Written by Karen Talley Friday, 05 September 2014 00:00
It’s “full speed ahead” for Dave Daly as the PSEG LI president works to make the utility “world class.”
Several initiatives that PSEG LI has undertaken since taking over from LIPA on Jan. 1, are ahead of schedule and Daly, who became president in November, is confident many more can come in ahead of plan. The 22 measures he describes include enhancing the utility’s financial position, its customer service and, perhaps most of all, the reliability of its service.
Daly laid out his plans in a nearly two hour discussion with editors at Anton Community Newspapers’ headquarters in Mineola.
The man who was lambasted—but kept his composure—back in February during a hearing on 85-foot poles was just as at ease as he offered a bigger picture of what PSEG LI is all about.
PSEG LI is a unit of PSEG, which has a utility in New Jersey and also operates nuclear power plants. Two years ago, PSEG was the winning bidder to take-over an expiring contract that National Grid had with LIPA. Under the arrangement, LIPA owns all the assets, like substations, while PSEG provides services.
PSEG LI is big on automation, as opposed to LIPA, “where a lot of work was getting done with a clipboard and a pencil,” Daly said. That’s why PSEG LI has embarked on a major information technology project, with the ultimate goal of becoming more efficient, which could bring down costs to ratepayers.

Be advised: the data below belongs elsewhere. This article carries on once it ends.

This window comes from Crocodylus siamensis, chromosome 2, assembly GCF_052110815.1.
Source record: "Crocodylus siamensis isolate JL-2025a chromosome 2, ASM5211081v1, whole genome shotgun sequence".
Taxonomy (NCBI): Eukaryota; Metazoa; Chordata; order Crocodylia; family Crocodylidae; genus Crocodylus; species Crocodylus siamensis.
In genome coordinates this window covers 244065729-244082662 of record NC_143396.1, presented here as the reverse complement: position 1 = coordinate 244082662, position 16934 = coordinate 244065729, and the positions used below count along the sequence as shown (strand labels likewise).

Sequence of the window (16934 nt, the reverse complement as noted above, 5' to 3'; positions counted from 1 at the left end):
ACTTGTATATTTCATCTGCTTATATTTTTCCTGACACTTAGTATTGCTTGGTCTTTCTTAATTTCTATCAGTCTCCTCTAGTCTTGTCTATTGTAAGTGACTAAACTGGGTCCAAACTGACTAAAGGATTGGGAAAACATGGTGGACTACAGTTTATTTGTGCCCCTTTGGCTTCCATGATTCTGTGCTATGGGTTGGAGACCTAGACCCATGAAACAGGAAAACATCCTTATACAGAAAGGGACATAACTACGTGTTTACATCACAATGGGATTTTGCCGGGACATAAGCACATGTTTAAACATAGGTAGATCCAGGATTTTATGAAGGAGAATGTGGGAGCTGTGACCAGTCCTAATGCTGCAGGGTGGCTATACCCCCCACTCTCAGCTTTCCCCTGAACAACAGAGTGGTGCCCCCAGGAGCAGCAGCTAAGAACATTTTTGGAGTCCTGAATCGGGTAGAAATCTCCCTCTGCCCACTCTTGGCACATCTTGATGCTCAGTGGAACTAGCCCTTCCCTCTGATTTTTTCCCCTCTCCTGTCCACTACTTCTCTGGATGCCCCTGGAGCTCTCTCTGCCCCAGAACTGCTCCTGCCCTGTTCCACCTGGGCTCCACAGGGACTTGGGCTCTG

The IT program is just one example of seismic shifts occurring, Daly said. “There is a tremendous amount of change going on in virtually every area of the company.”
Daly also is not afraid to take unpopular stances.
For instance, the aggressive approach to tree trimming that PSEG has taken is rankling a number of residents. Daly says the work is necessary because very limited trimming went on in the past and keeping trees cut to certain levels is “one of the most important [efforts] in hardening the system against storms.”
He also was at the center of a firestorm of criticism this year over the installation of 210 unsightly, 80- and 85-foot poles in North Hempstead, from Port Washington to Great Neck.
Daly said the project actually predates PSEG LI’s presence by two years and that LIPA and National Grid “presented their plans to the town” and got proper
permits for them.
If PSEG LI had been around at the time, there might not have been such controversy because the utility has a community outreach program and would
have considered residents’ feedback, Daly said. “We have a process that says for every capital project we have...is there anything that could create opposition.”
He conceded said the new, towering, poles “are not pretty.”
The pole project is now “done,” he said, at least the electric part, with power lines having been transferred to the new poles.
There is still some clean-up going on, Daly said, and PSEG LI is working with Cablevision and Verizon to get their lines on the new poles.
Daly said the old poles will be removed by the end of the year.